Previously, the VDO Ansible module was provided by the
vdo RPM package. Starting with this release, the module is provided by the
ansible package instead.
The original location of the VDO Ansible module file was:
The new location of the file is:
vdo package continues to distribute Ansible playbooks.
For more information on Ansible, see http://docs.ansible.com/.
Aero adapters are now fully supported
The following Aero adapters, previously available as a Technology Preview, are now fully supported:
PCI ID 0x1000:0x00e2 and 0x1000:0x00e6, controlled by the
PCI ID 0x1000:Ox10e5 and 0x1000:0x10e6, controlled by the
LUKS2 now supports online re-encryption
The Linux Unified Key Setup version 2 (LUKS2) format now supports re-encrypting encrypted devices while the devices are in use. For example, you do not have to unmount the file system on the device to perform the following tasks:
- Change the volume key
- Change the encryption algorithm
When encrypting a non-encrypted device, you must still unmount the file system, but the encryption is now significantly faster. You can remount the file system after a short initialization of the encryption.
Additionally, the LUKS2 re-encryption is now more resilient. You can select between several options that prioritize performance or data protection during the re-encryption process.
To perform the LUKS2 re-encryption, use the
cryptsetup reencrypt subcommand. Red Hat no longer recommends using the
cryptsetup-reencrypt utility for the LUKS2 format.
Note that the LUKS1 format does not support online re-encryption, and the
cryptsetup reencrypt subcommand is not compatible with LUKS1. To encrypt or re-encrypt a LUKS1 device, use the
For more information on disk encryption, see Encrypting block devices using LUKS.
New features of ext4 available in RHEL 8
In RHEL8, following are the new fully supported features of ext4:
Non-default mount options:
grpid|bsdgroups and nogrpid|sysvgroups
resgid=n and resuid=n
For more information on features and mount options, see the
ext4 man page. Other ext4 features, mount options or both, or combination of features, mount options or both may not be fully supported by Red Hat. If your special workload requires a feature or mount option that is not fully supported in the Red Hat release, contact Red Hat support to evaluate it for inclusion in our supported list.
NVMe over RDMA now supports an
Infiniband in the target mode for IBM Coral systems
In RHEL 8.1, NVMe over RDMA now supports an
Infiniband in the target mode for IBM Coral systems, with a single NVMe PCIe add in card as the target.
4.11. High availability and clusters
Pacemaker now defaults the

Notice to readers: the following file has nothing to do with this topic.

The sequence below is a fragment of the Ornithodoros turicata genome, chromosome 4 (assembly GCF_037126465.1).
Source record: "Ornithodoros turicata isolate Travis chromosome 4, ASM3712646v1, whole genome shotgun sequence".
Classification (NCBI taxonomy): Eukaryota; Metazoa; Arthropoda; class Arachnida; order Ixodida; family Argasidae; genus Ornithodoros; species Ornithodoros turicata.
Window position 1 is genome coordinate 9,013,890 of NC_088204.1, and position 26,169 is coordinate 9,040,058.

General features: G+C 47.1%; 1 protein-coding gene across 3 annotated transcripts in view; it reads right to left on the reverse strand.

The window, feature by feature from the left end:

concurrent-fencing cluster property to
If multiple cluster nodes need to be fenced at the same time, and they use different configured fence devices, Pacemaker will now execute the fencing simultaneously, rather than serialized as before. This can result in greatly sped up recovery in a large cluster when multiple nodes must be fenced.
Extending a shared logical volume no longer requires a refresh on every cluster node
With this release, extending a shared logical volume no longer requires a refresh on every cluster node after running the
lvextend command on one cluster node. For the full procedure to extend the size of a GFS2 file system, see Growing a GFS2 file system.
Maximum size of a supported RHEL HA cluster increased from 16 to 32 nodes
With this release, Red Hat supports cluster deployments of up to 32 full cluster nodes.
4.12. Dynamic programming languages, web and database servers
A new module stream:
RHEL 8.1 introduces
PHP 7.3, which provides a number of new features and enhancements. Notable changes include:
Enhanced and more flexible
- The PCRE extension upgraded to PCRE2
- Improved multibyte string handling
- Support for LDAP controls
- Improved FastCGI Process Manager (FPM) logging
- Several deprecations and backward incompatible changes
For more information, see Migrating from PHP 7.2.x to PHP 7.3.x.
Note that the RHEL 8 version of
PHP 7.3 does not support the
Argon2 password hashing algorithm.
To install the
php:7.3 stream, use:
# yum install @php:7.3
If you want to upgrade from the
php:7.2 stream, see Switching to a later stream.
A new module stream:
A new module stream,
ruby:2.6, is now available.
Ruby 2.6.3, included in RHEL 8.1, provides numerous new features, enhancements, bug and security fixes, and performance improvements over version 2.5 distributed in RHEL 8.0.
Notable enhancements include:
- Constant names are now allowed to begin with a non-ASCII capital letter.
- Support for an endless range has been added.
Binding#source_locationmethod has been provided.